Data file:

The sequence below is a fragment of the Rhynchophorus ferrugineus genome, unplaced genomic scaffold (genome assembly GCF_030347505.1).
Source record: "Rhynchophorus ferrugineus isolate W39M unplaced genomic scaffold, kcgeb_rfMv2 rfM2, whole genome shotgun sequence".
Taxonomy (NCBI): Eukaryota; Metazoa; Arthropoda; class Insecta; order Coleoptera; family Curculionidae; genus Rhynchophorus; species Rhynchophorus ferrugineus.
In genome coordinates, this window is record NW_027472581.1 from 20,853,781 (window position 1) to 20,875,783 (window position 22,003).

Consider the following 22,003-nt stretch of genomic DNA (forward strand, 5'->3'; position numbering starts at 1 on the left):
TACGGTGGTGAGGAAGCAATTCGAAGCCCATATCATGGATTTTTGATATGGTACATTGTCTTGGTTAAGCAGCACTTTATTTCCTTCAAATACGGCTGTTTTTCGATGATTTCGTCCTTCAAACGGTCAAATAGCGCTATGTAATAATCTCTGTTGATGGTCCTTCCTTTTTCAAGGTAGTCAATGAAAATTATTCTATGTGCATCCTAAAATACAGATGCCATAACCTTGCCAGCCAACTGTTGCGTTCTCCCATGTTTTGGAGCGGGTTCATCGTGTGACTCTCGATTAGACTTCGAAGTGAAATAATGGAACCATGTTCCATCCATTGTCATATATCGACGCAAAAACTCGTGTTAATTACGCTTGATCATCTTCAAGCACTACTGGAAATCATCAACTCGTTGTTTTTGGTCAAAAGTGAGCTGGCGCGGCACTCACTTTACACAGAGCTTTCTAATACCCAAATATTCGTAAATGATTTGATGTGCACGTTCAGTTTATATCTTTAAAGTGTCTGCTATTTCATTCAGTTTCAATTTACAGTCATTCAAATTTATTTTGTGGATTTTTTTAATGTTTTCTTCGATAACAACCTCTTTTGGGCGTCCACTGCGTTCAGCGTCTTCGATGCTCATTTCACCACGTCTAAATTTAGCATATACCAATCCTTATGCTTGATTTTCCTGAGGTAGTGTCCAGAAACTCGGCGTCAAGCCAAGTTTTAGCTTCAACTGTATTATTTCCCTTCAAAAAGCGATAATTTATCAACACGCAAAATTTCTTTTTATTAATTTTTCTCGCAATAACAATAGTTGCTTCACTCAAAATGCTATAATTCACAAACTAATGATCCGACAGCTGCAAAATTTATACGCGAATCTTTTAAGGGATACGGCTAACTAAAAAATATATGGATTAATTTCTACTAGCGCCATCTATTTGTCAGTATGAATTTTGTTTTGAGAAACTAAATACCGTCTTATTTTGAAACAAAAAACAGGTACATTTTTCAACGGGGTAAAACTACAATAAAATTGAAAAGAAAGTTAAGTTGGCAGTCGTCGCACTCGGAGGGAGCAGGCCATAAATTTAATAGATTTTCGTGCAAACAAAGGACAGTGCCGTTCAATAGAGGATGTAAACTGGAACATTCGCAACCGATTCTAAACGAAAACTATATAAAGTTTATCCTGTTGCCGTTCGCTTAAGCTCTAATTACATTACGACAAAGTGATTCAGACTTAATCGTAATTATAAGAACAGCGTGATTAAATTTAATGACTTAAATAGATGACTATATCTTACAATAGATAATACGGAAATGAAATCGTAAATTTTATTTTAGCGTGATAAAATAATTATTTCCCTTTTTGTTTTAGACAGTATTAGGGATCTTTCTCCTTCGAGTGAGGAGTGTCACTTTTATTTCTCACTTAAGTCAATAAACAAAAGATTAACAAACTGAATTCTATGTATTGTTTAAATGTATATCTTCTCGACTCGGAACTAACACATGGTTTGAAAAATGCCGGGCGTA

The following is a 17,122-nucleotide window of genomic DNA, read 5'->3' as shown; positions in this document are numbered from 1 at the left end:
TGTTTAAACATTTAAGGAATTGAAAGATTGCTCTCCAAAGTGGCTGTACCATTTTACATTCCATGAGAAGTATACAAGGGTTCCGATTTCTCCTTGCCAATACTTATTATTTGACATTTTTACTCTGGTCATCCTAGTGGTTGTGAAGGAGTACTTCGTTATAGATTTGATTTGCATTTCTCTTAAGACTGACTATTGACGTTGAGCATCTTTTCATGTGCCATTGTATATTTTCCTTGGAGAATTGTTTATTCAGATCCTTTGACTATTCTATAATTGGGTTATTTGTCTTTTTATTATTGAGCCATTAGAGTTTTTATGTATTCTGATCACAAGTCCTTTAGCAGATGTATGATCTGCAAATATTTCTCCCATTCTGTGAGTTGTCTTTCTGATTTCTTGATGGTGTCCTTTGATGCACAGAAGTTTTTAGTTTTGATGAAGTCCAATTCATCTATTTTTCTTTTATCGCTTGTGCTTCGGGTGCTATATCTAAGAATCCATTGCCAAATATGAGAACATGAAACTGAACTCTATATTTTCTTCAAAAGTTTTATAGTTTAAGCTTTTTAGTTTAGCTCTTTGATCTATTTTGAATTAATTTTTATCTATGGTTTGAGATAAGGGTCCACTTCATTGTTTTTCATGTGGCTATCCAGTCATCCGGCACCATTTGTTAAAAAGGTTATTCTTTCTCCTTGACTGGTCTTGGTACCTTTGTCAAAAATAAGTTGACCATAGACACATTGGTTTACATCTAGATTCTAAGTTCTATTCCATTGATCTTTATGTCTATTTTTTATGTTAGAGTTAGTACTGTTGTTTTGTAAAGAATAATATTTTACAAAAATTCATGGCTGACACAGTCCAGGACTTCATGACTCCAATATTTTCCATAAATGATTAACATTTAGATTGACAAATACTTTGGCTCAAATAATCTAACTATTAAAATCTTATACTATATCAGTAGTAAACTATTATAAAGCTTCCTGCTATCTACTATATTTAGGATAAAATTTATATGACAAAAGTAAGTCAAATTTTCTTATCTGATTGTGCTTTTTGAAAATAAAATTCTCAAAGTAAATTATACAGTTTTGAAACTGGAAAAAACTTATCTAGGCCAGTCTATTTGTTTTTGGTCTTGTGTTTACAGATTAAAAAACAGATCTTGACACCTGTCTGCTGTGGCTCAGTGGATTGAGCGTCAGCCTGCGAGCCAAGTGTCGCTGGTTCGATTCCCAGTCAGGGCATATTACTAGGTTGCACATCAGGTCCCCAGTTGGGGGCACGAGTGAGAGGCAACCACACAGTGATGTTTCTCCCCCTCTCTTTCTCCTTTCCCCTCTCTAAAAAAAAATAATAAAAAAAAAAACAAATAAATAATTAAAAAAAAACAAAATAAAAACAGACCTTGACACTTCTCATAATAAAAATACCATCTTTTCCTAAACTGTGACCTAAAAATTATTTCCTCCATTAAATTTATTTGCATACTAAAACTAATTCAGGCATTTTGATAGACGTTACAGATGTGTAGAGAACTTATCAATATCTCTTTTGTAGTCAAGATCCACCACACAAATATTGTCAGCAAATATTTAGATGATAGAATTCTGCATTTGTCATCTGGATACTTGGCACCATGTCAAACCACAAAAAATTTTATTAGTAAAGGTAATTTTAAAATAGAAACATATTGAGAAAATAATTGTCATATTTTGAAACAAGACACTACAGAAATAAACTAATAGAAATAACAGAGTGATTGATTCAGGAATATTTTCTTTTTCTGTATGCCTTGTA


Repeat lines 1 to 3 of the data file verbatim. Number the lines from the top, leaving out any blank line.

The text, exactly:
The sequence below is a fragment of the Rhynchophorus ferrugineus genome, unplaced genomic scaffold (genome assembly GCF_030347505.1).
Source record: "Rhynchophorus ferrugineus isolate W39M unplaced genomic scaffold, kcgeb_rfMv2 rfM2, whole genome shotgun sequence".
Taxonomy (NCBI): Eukaryota; Metazoa; Arthropoda; class Insecta; order Coleoptera; family Curculionidae; genus Rhynchophorus; species Rhynchophorus ferrugineus.